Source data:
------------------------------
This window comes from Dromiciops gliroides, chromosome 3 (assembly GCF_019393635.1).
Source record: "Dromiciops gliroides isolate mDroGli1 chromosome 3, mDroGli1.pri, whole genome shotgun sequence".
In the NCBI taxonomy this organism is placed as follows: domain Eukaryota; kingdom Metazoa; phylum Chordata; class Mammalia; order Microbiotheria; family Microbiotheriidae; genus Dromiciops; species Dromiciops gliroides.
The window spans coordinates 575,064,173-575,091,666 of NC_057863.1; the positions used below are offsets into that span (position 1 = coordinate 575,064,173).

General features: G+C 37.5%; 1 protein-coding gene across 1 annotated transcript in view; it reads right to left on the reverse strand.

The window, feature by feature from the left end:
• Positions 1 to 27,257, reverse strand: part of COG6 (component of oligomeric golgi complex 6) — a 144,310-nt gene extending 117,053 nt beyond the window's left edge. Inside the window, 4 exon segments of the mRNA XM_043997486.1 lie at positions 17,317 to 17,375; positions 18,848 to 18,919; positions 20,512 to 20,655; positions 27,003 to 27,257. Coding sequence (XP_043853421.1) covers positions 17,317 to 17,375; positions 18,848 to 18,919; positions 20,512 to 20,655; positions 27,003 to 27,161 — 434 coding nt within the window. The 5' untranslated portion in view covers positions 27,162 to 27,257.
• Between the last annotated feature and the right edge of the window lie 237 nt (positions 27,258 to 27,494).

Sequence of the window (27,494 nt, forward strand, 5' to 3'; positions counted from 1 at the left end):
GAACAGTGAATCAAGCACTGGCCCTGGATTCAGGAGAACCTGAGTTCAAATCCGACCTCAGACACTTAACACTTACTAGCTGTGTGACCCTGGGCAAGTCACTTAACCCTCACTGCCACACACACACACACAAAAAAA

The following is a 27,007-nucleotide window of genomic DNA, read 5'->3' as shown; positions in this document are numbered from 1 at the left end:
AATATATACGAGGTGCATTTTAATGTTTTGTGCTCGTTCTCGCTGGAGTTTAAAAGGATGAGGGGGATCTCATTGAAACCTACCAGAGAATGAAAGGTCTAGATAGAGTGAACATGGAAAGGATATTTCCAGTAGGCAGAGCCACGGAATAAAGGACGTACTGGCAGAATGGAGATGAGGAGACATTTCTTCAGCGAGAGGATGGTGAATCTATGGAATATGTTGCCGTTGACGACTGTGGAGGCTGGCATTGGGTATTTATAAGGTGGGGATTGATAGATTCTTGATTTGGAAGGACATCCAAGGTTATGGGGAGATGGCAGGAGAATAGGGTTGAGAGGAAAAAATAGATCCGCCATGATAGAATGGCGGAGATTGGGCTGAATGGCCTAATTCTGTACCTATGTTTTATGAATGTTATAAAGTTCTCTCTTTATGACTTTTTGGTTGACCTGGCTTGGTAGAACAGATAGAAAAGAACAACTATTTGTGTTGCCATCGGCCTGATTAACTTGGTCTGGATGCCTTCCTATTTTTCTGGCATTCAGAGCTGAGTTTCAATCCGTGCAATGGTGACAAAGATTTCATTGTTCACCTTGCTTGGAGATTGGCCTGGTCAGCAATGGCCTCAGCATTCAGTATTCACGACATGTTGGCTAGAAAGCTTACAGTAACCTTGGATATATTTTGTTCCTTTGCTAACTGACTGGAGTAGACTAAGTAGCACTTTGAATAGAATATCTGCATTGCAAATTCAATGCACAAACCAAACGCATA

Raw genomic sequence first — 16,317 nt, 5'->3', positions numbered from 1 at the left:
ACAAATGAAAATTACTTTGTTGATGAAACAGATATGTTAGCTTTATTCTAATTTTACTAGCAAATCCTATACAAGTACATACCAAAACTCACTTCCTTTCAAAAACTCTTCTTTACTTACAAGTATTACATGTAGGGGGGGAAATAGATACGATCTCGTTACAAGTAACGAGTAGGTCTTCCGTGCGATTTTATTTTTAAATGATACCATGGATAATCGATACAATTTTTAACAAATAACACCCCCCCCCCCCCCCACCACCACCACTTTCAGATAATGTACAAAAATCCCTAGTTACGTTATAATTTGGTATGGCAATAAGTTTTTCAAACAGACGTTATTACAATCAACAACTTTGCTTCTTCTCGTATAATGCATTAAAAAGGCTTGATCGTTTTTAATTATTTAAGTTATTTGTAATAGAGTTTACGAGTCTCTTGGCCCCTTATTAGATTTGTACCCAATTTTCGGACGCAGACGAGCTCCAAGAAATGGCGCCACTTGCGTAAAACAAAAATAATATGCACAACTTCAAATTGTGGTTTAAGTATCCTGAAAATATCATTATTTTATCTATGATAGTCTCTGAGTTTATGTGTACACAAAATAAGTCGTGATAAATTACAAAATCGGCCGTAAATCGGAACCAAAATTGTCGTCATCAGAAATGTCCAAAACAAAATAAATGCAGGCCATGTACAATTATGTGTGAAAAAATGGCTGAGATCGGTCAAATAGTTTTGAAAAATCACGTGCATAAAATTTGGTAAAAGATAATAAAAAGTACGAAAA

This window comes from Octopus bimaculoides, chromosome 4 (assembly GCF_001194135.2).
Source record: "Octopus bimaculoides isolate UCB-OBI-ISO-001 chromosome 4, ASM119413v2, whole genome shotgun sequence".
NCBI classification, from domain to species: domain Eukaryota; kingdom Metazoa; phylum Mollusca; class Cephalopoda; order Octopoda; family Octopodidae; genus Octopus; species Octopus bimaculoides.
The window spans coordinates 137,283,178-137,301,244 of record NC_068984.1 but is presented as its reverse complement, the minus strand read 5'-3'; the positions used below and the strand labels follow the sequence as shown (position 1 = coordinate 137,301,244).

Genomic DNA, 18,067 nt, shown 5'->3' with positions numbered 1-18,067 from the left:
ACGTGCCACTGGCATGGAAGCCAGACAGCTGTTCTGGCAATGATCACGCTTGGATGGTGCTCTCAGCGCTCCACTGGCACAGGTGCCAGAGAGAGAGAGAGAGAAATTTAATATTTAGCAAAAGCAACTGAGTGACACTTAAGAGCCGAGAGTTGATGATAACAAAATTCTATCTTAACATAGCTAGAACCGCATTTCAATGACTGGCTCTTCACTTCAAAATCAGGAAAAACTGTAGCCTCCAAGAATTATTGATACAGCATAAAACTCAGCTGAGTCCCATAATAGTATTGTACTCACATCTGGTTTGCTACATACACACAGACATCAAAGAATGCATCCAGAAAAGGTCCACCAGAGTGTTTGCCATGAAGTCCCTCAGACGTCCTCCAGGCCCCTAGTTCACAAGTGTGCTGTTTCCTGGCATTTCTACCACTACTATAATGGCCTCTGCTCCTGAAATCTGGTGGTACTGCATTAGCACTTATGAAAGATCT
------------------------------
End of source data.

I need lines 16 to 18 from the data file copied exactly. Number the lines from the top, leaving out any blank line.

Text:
Source record: "Octopus bimaculoides isolate UCB-OBI-ISO-001 chromosome 4, ASM119413v2, whole genome shotgun sequence".
NCBI classification, from domain to species: domain Eukaryota; kingdom Metazoa; phylum Mollusca; class Cephalopoda; order Octopoda; family Octopodidae; genus Octopus; species Octopus bimaculoides.
The window spans coordinates 137,283,178-137,301,244 of record NC_068984.1 but is presented as its reverse complement, the minus strand read 5'-3'; the positions used below and the strand labels follow the sequence as shown (position 1 = coordinate 137,301,244).